GRAVELLY POINT PARK, Virginia – Some two dozen gun-toting activists rallied Monday in a national park near Washington to issue dire warnings that the United States could face civil war unless big government stops eating away at their rights.
"This isn't about gun laws -- this is about liberty, about restoring the constitution," anti-government activist Michael Vanderboegh told AFP at the sparsely attended rally of mostly white, middle-aged men.
One of several speakers who addressed the crowd from the back of a white pick up truck, Vanderboegh has used Internet postings in the past to call on Americans unhappy with a new law reforming the health care system to throw bricks through the windows of politicians' offices who voted for it.
On Monday, he warned that the United States could face a new civil war if the administration tries to force through health care reforms or any other laws the activists feel would erode their constitutional rights.
"If government doesn't rein itself in, we will find ourselves in civil war. What I am doing is jumping out in front of the bus carrying all of our kids and warning that we could face civil war," said Vanderboegh.
"With the passage of the health care bill, they said 'you will' and we say 'Hell no,'" he said, pointing his walking stick towards the US Capitol across the Potomac River.
By their own admission, the activists at the rally, some of whom had rifles slung over their shoulders or loaded pistols in hip holsters, represent a tiny minority of the US population.
But the rally was held against the backdrop of a vocal anti-government "Tea Party" movement that has gained nationwide attention, and polls showing deepening public dissatisfaction with government.
"We are the tip of the Tea Party's spear. We are the IRA to the Tea Party's Sinn Fein," Vanderboegh said, referring to the Irish Republican Army, the main paramilitary force in three decades of violence between Catholics and Protestants in Northern Ireland, and its political wing.
The rally also coincided with the anniversaries of two events that have become touchstones for white extremists -- the fiery end of a 51-day FBI siege of a Branch Davidian cult compound in Waco, Texas in 1993, and the bombing on the same day two years later of a federal building in Oklahoma City in a revenge attack by Timothy McVeigh.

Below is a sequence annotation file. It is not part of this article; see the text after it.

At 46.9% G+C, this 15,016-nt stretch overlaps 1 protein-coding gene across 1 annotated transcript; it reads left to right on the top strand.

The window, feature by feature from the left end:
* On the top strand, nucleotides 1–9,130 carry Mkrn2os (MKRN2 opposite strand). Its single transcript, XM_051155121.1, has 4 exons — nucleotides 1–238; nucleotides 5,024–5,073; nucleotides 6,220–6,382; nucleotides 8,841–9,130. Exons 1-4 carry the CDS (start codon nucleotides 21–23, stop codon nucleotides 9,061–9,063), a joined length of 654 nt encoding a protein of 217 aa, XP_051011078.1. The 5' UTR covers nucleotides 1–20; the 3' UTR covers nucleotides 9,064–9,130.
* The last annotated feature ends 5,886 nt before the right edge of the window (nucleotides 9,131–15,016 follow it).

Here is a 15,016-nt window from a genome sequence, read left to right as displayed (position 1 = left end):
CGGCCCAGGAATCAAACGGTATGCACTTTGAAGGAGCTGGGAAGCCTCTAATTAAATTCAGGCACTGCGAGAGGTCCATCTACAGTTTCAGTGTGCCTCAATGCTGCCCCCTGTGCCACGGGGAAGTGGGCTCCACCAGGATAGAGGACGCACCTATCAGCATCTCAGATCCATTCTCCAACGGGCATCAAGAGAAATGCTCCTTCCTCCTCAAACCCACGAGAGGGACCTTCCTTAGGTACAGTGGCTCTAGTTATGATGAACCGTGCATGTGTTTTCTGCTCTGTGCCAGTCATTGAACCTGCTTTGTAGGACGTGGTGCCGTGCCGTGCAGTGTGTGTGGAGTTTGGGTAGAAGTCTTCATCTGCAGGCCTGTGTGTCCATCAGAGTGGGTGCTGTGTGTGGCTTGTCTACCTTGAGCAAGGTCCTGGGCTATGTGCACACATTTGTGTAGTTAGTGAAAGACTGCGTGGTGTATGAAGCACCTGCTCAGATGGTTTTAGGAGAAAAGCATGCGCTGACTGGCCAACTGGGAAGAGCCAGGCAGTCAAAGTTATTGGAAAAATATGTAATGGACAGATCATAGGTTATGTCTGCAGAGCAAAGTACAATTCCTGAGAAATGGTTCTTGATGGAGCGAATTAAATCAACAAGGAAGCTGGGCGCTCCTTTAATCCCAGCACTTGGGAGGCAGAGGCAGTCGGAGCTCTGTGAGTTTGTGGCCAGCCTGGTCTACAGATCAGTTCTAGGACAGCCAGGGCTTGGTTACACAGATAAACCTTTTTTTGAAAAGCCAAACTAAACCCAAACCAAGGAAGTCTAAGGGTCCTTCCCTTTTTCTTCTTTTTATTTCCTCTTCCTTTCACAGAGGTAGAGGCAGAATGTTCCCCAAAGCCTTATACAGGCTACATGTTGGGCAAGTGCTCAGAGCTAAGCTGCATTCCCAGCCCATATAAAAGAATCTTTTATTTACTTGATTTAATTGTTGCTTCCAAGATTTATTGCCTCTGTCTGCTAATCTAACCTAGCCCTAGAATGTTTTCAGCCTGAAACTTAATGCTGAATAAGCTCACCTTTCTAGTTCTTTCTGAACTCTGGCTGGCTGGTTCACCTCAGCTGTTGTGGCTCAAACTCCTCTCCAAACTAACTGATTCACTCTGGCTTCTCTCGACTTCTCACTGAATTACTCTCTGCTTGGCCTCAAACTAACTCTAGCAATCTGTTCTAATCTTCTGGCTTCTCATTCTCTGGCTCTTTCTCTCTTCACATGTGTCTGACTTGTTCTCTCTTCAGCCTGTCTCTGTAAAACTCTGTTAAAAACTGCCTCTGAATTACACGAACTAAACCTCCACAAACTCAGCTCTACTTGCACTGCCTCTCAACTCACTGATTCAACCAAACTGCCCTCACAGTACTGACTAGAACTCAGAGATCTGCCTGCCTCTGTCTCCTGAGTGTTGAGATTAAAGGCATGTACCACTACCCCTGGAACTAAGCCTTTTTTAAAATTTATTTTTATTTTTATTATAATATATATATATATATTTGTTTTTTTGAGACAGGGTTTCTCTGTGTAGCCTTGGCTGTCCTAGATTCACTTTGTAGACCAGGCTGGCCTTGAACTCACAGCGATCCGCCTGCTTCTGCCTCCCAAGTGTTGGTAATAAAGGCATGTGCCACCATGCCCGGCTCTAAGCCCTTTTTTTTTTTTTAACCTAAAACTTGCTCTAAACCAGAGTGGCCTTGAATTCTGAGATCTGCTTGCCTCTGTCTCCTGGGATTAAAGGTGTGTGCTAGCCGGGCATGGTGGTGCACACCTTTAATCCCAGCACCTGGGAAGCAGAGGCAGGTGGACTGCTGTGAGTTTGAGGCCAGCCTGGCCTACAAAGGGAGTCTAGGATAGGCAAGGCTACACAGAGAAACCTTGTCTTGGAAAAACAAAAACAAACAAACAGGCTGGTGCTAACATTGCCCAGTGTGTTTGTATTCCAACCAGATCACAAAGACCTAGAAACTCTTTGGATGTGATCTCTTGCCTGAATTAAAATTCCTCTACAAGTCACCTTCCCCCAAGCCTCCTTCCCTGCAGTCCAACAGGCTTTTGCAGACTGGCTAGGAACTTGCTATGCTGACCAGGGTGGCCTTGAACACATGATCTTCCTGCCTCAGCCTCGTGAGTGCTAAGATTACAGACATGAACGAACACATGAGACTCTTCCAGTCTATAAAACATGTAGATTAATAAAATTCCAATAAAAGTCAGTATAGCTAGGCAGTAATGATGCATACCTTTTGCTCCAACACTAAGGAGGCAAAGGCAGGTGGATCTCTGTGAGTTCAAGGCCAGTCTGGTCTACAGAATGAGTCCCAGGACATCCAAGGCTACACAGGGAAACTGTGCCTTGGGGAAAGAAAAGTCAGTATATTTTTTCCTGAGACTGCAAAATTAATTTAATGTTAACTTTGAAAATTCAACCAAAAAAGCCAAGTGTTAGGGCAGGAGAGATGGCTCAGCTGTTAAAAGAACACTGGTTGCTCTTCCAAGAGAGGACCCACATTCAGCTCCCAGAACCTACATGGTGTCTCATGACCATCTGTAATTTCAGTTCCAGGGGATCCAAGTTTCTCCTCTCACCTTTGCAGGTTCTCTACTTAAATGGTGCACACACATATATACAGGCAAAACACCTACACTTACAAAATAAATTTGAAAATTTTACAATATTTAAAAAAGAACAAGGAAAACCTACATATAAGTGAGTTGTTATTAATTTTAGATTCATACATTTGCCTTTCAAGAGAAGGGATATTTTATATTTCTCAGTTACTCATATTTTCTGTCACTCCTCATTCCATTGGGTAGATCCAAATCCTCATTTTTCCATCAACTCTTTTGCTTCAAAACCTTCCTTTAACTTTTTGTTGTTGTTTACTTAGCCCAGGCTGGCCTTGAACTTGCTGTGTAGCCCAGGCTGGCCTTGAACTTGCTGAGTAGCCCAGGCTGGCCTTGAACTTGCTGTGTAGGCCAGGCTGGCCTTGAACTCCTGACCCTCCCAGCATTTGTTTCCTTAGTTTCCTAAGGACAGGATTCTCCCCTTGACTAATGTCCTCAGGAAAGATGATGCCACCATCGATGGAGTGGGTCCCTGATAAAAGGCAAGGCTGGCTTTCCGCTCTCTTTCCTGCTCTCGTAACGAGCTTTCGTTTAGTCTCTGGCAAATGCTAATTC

The Oklahoma bombing, the most destructive act of domestic terrorism in US history, killed 168 people.
Laura Sonnenmark, one of a handful of counter-protesters at the rally, held up a sign reading: "Timothy McVeigh was not a hero."
"They think we don't know any better and need them to take over for us," Sonnenmark told AFP.
"Anyone who uses this kind of vitriol to promote themselves should think about who might end up in charge of our country one day," she said, referring to Republican lawmakers who egged on protesters outside the Capitol during the rancorous debate on health care reform.
Amid American flags eerily reminiscent of Adolf Hitler's Third Reich -- with a Roman numeral III in the middle of a circle of stars -- and yellow "Don't tread on me" banners that have become the hallmark of the Tea Party movement, some of the protesters and speakers at the rally said the Holocaust and slavery would not have happened if Europe's Jews and black slaves had been armed.
Mike, an Ethiopian-American taxi driver, watched the gathering with a look of disbelief on his face.
"This is wrong. How are we supposed to know who the sheriff is if everyone is carrying a gun?" he told AFP.
Across the Potomac in Washington, where it is illegal to carry a weapon, another group marched in support of gun rights.
The rallies were held as a poll showed that nearly one in three Americans views the US government as a "major threat" to their freedoms.
Nineteen percent say they are "basically content" with the federal government, against 56 percent who say they are "frustrated" and 21 percent who describe themselves as "angry," the Pew Research Center survey found.
The protesters were able to rally with their loaded weapons in a national park because Obama recently signed a bill allowing it.
But that did little to temper their anger against the first African American president.
"He's not my president. He's trampling on our constitutional rights," said Tim Hammond from California.
"Take the first amendment and the hate crimes bill passed last year. You can't quote parts of the Bible now because it might offend homosexuals, and I disagree with that."
© AFP 2013